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HomeTopicsEnvironment and WildlifeGuess who is accused of Costa Rica's ongoing water crisis?

Guess who is accused of Costa Rica’s ongoing water crisis?

Most of the water supply problems faced by the country are the responsibility of the Costa Rican Institute of Aqueducts and Sewerage (AyA). A recent report by the Comptroller General’s Office and the Ombudsman’s Office exposed the institution’s financial situation, and its problems in meeting the needs of the population.

The Comptroller General’s Office explained that the management of AyA’s portfolio of investment projects for potable water supply and wastewater sanitation has not been effective and hasn’t reached vulnerable populations and hasn’t been “effective and efficient in managing the time, cost, and scope of the portfolio.”

According to the report, this causes a delay in meeting citizens’ needs, affecting the benefit for 2.8 million people in drinking water and 1.2 million people benefiting from sanitation projects.

Some of the most affected areas include the Limón Golfito, Quepos, Palmares, Jacó, Tamarindo, and the Coco-Sardinal area. In addition, they warned that priority projects are not detected according to the current and future needs of Costa Ricans. The report also stressed that the design and management of AyA’s investment portfolio present an incipient level and lack a logical and systemic sequence.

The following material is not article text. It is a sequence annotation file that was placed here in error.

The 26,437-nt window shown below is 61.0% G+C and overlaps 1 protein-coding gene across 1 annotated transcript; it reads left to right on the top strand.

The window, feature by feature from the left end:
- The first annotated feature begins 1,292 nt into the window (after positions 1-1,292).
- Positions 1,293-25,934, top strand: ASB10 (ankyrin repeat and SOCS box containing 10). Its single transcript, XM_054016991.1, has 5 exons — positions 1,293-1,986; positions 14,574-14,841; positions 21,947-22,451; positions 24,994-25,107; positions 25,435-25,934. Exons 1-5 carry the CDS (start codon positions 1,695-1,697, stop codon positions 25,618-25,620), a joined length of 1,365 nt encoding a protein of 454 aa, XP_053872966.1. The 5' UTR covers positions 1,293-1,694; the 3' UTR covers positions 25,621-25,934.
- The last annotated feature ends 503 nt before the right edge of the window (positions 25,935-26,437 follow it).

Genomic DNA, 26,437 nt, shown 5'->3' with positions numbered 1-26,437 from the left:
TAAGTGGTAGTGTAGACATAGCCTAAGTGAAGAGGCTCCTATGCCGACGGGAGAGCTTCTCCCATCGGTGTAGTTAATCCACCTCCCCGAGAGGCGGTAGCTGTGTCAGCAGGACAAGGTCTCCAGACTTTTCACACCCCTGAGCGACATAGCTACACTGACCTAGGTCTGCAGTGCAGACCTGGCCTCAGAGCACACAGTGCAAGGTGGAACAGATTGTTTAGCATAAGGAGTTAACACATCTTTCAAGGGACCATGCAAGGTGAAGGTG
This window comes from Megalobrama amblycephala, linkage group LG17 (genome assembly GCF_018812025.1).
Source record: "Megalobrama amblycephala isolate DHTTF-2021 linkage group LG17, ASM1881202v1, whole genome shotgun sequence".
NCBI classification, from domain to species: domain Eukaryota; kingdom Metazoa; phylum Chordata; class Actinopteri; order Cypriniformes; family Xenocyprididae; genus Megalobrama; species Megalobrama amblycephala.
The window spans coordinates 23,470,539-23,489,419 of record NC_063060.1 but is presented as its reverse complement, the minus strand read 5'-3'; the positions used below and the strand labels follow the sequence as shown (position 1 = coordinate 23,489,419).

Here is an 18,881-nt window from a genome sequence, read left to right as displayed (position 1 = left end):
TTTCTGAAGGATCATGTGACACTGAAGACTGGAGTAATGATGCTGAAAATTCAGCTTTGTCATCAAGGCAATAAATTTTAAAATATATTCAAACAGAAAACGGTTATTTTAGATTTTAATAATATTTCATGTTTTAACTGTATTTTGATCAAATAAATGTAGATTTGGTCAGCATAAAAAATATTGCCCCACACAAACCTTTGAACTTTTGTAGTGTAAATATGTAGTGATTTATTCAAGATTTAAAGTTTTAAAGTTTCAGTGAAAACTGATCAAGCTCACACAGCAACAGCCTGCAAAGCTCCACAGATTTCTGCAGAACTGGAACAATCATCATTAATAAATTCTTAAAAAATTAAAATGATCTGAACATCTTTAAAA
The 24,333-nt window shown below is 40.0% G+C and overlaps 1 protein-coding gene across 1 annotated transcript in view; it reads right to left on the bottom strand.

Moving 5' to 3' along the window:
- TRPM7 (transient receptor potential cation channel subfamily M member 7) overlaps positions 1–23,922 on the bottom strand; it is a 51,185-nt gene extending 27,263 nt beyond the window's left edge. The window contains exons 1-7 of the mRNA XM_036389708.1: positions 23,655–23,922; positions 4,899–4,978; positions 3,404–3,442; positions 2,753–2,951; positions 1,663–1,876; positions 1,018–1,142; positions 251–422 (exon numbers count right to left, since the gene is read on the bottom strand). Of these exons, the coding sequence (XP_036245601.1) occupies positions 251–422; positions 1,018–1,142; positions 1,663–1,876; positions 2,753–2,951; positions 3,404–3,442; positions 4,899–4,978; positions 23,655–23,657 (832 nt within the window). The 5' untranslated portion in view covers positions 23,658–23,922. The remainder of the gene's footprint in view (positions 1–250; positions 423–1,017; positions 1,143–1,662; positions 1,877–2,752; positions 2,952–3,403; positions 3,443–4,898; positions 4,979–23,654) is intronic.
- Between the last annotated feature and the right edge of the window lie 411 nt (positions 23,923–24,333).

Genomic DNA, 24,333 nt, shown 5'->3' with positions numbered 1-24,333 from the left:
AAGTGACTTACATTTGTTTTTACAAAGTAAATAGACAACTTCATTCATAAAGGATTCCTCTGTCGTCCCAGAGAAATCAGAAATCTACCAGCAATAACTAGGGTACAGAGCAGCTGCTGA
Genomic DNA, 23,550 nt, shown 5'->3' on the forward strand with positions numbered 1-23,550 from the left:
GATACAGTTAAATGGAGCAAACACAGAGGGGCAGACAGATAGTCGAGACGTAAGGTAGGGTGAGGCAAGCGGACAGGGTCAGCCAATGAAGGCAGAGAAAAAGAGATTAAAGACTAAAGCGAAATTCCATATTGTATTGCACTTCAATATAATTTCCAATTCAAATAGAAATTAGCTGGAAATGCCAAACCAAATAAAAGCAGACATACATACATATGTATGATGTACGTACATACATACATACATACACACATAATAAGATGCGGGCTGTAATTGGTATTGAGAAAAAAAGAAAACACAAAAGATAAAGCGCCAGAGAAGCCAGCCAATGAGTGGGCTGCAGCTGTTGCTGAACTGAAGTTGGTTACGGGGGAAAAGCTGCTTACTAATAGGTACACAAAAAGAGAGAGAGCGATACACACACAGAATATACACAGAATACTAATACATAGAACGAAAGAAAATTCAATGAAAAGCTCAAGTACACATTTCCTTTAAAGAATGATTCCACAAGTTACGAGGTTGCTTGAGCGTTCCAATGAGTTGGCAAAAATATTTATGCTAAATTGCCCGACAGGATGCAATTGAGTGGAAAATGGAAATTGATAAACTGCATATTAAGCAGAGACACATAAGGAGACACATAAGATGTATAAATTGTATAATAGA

Inefficient management has led AyA to a situation of fragility, in which it is projected to become financially unsustainable due to the lack of recognition of investment costs in the tariffs that maintain the services, leading to an increase in the proportion of income to be allocated to the payment of obligations each year. The current situation is hindering progress towards SDG 6, which seeks to ensure the availability and sustainable management of water.

The Ombudsman’s Office contends that the current efforts have fallen short, emphasizing the need for more robust planning and execution, along with more efficient approaches to medium and long-term infrastructure projects.

These measures could significantly alleviate the strain on water resources and enhance the provision of drinking water services, particularly during periods of drought. They also emphasized that the institution receives repeated complaints of problems with AyA services.

In detail, the Ombudsman’s Office revealed several critical findings: a staggering 57% loss in drinking water, prolonged project execution timelines averaging between 10 to 15 years, an alarming 80% of meters displaying under-registration of consumption, and a concerning 70% of aqueduct systems experiencing hydric stress.

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